Japan to build world’s largest wooden skyscraper by 2041

JP Casey 21 February 2018 (Last Updated February 21st, 2018 16:01)

Japanese company Sumitomo Forestry has announced plans to construct a 350m-tall skyscraper built primarily out of wood by 2041.

Japan to build world’s largest wooden skyscraper by 2041
The project is expected to cost 600 billion yen. Credit: Sumitomo Forestry

Japanese company Sumitomo Forestry has announced plans to construct a 350m-tall skyscraper built primarily out of wood by 2041.

The structure is part of the W350 plan to create ‘environmentally-friendly and timber-utilising cities,’ according to the company, and is timed to mark the 350th anniversary of the founding of Sumitomo Forestry in 1691.

The building will be made of 90% wood, with steel providing the remaining material. The finished structure will include 70 floors above ground, cover a total area of 455,000m2 and require 185,000m3 of timber. Sumitomo Forestry also predicts the project will cost around JPY 600 billion.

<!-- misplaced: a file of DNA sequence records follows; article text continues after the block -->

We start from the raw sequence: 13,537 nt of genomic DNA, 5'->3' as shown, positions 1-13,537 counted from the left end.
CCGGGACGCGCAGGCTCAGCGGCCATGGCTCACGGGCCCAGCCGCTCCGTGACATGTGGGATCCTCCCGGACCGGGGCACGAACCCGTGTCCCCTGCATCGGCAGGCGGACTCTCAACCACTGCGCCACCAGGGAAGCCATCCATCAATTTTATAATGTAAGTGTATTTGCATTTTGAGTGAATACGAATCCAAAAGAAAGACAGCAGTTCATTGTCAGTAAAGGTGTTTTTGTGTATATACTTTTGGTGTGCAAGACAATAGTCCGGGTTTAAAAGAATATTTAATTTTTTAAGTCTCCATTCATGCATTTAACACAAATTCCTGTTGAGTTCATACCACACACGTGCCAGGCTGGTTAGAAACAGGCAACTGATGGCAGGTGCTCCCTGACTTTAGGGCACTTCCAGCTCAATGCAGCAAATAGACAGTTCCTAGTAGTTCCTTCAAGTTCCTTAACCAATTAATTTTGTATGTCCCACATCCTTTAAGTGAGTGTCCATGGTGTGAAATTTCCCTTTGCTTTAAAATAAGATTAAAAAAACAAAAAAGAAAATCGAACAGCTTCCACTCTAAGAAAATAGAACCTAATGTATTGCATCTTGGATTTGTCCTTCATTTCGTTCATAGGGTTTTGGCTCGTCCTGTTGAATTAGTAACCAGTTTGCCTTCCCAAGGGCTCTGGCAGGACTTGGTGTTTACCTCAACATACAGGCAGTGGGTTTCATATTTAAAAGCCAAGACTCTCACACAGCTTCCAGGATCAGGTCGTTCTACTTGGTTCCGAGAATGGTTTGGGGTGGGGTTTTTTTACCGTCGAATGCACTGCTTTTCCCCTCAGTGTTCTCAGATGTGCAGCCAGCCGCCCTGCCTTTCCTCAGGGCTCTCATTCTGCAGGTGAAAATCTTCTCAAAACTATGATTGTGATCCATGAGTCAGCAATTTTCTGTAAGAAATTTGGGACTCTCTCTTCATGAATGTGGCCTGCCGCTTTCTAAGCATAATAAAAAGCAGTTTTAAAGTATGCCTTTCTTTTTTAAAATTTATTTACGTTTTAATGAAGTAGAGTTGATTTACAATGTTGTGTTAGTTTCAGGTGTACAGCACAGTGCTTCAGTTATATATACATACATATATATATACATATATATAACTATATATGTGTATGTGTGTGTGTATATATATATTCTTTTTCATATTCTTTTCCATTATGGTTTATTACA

“These structures are like a forest, a habitat for living things. The number of wooden buildings in urban areas is increasing,” said the company. “Under this concept, greenery on the earth will contribute to buildings and cities, making over cities as forests.”

The project also has a clear environmental aim, as the timber used in the building is expected to incorporate 100,000 tonnes of carbon dioxide through carbon fixation. This will counteract some of the 1.408 billion tonnes of carbon dioxide produced in Japan in 2014. This is equivalent to 8,000 wooden homes, but will provide this significant environmental benefit without consuming as much space on the ground.

W350 is a beneficiary of the 2010 Act for Promotion of Use of Wood in Public Buildings, which was enacted by the Japanese government to encourage construction companies to use more wood in their projects, and obligate the government to ‘take the lead in wood utilisation in public buildings.’ Around 68.5% of Japan’s land masses are covered in forests, yet the country’s self-supply rate for domestically-produced timber is a much lower 30%.

Sumitomo Forestry will take advantage of Japan’s plentiful local timber and government policy, to create a structure that towers over Tallwood House, a student accommodation building in Vancouver that currently stands as the tallest mass timber building in the world at 57.9m.